Britain's Andy Murray celebrated his rise to world number one by beating American John Isner 6-3 6-7 (4-7) 6-4 to win his first Paris Masters title.
The victory brought Murray his sixth ATP title of a memorable 2016.
The Scot, 29, also added his second Olympic and Wimbledon titles on his way to the top of the rankings.
On Monday he will be officially confirmed as Britain's first singles number one since computerised rankings were introduced in 1973.
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Murray's ascent was confirmed by Milos Raonic's withdrawal from Saturday's semi-final with a leg injury, but the hype around his accomplishment did nothing to knock his concentration.
He now heads to the season-ending World Tour Finals as top seed for the first time - but if previous number one Novak Djokovic wins every match at the Finals he will reclaim the top ranking he held for 122 weeks.
The draw for that competition takes place on Monday at 15:00 GMT.
Murray made to work for prize
After double-faulting on the first point of the first game, Murray soon clicked into gear, breaking for a 4-2 lead, and showing watertight defence to close the door on Isner when the American created two break points of his own in the next game.
Murray managed only six points on his opponent's serve in the set, but that was enough to take it in 35 minutes.
The unseeded Isner continued to put pressure on Murray in the second, showing an increasing deftness at the net to take the second set to a tie-break.
And the 6ft 8in 31-year-old had too much for the Scot in the decider, serving imperiously to take the breaker 7-4.
Twice in Isner's first two service games of the third set Murray saw break points snatched away by his opponent's huge serve.
But Murray was not be denied, and he finally forced a break at 5-4, firing in a rapid backhand that Isner could only dig into the net, to take the third set and the match.
What they said
Murray: "To my team and my family, this has been an incredible journey to get to the top of the rankings. I could not have done it without you. They make a lot of sacrifices to allow me to compete and travel the world. I will work as hard as I can to continue getting better."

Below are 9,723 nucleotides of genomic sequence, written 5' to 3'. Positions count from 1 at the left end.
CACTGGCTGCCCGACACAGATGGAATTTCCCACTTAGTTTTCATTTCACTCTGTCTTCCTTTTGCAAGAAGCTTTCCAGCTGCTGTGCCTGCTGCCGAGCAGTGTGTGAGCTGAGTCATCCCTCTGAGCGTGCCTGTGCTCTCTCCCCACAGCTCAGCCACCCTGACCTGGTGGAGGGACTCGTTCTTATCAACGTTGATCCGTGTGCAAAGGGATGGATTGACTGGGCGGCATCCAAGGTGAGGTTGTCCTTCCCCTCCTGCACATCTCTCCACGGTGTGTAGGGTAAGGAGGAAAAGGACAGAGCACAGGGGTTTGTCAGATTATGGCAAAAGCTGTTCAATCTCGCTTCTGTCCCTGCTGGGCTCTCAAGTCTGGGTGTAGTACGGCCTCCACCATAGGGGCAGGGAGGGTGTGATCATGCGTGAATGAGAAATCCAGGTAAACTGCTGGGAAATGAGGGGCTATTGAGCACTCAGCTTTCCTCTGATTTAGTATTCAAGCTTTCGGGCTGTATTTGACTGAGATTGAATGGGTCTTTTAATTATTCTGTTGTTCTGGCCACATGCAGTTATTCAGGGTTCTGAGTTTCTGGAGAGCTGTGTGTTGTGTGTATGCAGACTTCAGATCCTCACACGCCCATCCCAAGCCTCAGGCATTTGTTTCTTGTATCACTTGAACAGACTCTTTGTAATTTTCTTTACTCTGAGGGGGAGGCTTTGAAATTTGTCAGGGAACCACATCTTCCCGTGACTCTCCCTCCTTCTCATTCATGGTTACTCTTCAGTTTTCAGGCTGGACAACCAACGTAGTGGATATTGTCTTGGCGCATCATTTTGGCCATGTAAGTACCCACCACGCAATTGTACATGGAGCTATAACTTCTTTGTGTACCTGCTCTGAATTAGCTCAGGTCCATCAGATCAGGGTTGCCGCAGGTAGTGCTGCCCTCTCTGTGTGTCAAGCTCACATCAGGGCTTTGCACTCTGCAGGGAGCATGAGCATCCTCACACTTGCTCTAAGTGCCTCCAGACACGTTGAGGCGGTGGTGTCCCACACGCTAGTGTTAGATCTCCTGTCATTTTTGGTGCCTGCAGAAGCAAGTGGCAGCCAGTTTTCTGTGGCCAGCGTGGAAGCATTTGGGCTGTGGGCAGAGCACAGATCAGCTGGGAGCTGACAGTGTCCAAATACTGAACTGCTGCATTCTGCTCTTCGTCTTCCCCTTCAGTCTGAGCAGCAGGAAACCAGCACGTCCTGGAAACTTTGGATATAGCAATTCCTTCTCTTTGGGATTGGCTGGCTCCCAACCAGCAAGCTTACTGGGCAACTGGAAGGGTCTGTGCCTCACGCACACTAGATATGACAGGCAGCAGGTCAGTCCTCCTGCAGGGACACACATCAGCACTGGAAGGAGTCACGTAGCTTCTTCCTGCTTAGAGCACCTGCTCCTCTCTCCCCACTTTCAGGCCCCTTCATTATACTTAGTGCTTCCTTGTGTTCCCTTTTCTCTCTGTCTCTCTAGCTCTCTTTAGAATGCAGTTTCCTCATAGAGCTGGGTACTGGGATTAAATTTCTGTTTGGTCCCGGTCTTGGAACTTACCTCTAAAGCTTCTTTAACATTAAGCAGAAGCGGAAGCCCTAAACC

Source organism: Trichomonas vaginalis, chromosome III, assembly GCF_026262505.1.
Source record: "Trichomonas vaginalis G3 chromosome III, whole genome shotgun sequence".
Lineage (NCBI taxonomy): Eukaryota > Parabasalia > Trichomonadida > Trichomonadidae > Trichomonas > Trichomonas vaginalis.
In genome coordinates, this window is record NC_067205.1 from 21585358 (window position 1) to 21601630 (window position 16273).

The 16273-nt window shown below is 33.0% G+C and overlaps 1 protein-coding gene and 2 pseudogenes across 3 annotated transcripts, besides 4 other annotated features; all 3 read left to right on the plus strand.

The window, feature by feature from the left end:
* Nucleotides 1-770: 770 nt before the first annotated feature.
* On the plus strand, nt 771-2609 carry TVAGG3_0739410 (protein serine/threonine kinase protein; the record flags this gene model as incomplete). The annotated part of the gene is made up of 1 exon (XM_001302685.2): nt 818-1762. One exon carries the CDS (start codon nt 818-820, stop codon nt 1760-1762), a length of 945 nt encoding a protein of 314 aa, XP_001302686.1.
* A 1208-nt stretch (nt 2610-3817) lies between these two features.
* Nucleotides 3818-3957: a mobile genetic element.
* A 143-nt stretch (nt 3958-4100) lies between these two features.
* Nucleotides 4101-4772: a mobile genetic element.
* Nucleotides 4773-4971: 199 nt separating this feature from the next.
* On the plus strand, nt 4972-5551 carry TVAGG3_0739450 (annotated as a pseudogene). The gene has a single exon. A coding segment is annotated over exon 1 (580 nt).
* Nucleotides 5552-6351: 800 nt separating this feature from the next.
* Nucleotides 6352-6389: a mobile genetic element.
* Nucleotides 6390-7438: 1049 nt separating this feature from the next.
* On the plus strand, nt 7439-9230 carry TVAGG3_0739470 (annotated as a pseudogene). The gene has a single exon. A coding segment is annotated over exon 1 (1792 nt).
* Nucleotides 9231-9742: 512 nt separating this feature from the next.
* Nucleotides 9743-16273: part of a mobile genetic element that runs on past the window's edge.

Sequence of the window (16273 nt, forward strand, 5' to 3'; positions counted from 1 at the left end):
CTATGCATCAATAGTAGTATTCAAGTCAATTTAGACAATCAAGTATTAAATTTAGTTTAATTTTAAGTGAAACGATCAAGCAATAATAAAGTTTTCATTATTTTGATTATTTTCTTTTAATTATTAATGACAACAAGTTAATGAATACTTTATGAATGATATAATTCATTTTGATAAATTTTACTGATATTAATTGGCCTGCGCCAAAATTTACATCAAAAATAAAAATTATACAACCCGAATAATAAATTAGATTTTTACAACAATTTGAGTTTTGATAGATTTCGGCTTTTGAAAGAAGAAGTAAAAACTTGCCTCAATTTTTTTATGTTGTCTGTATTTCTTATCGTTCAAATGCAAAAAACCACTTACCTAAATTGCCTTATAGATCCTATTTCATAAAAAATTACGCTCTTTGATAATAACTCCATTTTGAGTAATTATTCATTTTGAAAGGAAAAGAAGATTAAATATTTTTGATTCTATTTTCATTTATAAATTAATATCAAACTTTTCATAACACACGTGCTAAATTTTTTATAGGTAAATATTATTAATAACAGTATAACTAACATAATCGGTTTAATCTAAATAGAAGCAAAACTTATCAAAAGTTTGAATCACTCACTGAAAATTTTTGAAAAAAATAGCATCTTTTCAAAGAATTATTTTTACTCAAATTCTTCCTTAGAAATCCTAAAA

Isner: "Well done to Andy Murray for the title and getting to number one in the world. What an incredible achievement.
"Every single week I am in the same locker room as you, and see how how hard you work, you deserve it."
The stats behind Murray's rise to number one
- He is the 26th man to hold the top spot since computerised rankings began in 1973.
- A player's ranking is determined by his best 18 tournament results over the preceding 52 weeks.
- Murray is the second-oldest player to debut at number one behind John Newcombe, who was 30 years and 11 days old when he achieved the feat in 1974.
- Murray holds the record for the longest time between first becoming number two and becoming number one - seven years and over two months.
- His seven stints at number two are tied with Mats Wilander and Stefan Edberg for the longest in the ATP's database of week-by-week records, which goes back to June 1984.
- Seven players since June 1984 have never become number one after becoming number two: Michael Stich, Goran Ivanisevic, Michael Chang, Petr Korda, Alex Corretja, Magnus Norman and Tommy Haas.
Simon Briggs, Daily Telegraph tennis correspondent on BBC Radio 5 live sports extra
It is extraordinary the way the whole season has switched. Novak Djokovic was in the ascendancy, but Andy Murray is number one in every way.
He is dominant in the play, in aura, in the locker room and on the points table. No-one wants to play him; they would rather play Novak and it has been shown why today.
There has not been too much to warrant criticism for him this season. He lost in the second round of Miami and Indian Wells following the birth of baby Sophia. He said it gave him a better perspective on the world and this is a baby bounce.